I have two! One would be moving to Spain without a job, knowing only two words of Spanish and starting a business. Four years, later I was able to hand the enterprise over I had developed to someone else. 
 
The second would be finally achieving my degree in naturopathy. Converting from arts to science was a struggle for this particular right-brain dominant!

How do you relax in your spare time?

I teach meditation once a week for free as a sort of giving back gesture and it’s something I get a lot back from too. I have a good social life and particularly enjoy dining with friends. I also enjoy the social element of working with Launch22. The other real passion of mine is traveling.

Speaking of travelling, where is your dream holiday destination?

Tough question! I have three. One would be Marrakesh in Morocco and happily, two airlines have just started flying there from Liverpool. I’d also love to visit Belize as I have friends there. Finally, Venice during the quiet season for its culture and promised romance!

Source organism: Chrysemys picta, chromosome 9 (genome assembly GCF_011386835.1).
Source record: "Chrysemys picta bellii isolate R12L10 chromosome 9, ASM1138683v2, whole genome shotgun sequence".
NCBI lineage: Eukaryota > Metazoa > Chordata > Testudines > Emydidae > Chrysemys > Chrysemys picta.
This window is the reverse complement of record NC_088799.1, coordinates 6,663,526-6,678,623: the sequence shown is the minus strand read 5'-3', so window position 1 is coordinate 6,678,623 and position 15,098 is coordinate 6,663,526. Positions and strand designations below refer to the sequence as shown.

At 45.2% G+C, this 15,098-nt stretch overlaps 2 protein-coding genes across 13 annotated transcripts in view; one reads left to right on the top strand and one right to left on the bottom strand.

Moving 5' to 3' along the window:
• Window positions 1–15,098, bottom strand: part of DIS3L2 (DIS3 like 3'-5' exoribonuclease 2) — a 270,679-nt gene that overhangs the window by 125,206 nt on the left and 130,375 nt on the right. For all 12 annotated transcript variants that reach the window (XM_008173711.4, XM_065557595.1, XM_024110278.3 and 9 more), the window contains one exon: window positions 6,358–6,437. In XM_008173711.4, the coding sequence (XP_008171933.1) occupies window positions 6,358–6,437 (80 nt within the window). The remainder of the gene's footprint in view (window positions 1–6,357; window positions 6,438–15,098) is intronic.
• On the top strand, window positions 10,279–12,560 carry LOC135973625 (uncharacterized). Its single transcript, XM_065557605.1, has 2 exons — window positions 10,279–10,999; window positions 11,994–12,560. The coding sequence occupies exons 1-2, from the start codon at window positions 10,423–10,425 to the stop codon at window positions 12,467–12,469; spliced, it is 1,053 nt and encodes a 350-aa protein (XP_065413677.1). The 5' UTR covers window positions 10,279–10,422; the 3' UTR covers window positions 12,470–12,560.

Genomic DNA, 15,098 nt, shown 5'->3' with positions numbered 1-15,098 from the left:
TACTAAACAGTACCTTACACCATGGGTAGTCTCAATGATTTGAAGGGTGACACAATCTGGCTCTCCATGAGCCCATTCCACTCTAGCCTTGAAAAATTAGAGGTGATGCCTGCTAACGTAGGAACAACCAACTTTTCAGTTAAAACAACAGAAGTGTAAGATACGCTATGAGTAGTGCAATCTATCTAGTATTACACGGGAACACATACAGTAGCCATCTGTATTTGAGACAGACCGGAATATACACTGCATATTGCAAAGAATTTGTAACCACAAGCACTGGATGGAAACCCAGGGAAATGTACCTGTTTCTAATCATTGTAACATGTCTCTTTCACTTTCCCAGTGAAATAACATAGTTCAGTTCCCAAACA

Launch22 members can benefit from Pauline’s advice and mentorship totally free of charge here at Launch 22. Click here for membership options!


 


 


 

 

February Member of the Month

Our member in the spotlight this month is photographer Tim Collins, whose ‘Amsterdam Photo Safari’ has been featured in National Geographic’s 2017 Cool List!  

We sat down to talk with Tim about his photography and business:

S: How did you get started with photography and your business?

T: “Well, when I was growing up I never thought something like that was possible. Coming from a working class family getting a ‘good job’ was becoming an electrician and that never interested me. So, I went to university and studied psychotherapy because that was another ‘good job’ to go into, but when I finished that it didn’t feel right. I went to Amsterdam and I was only supposed to be there few weeks but it turned into five years!”

S: What inspired you to stay there for five years?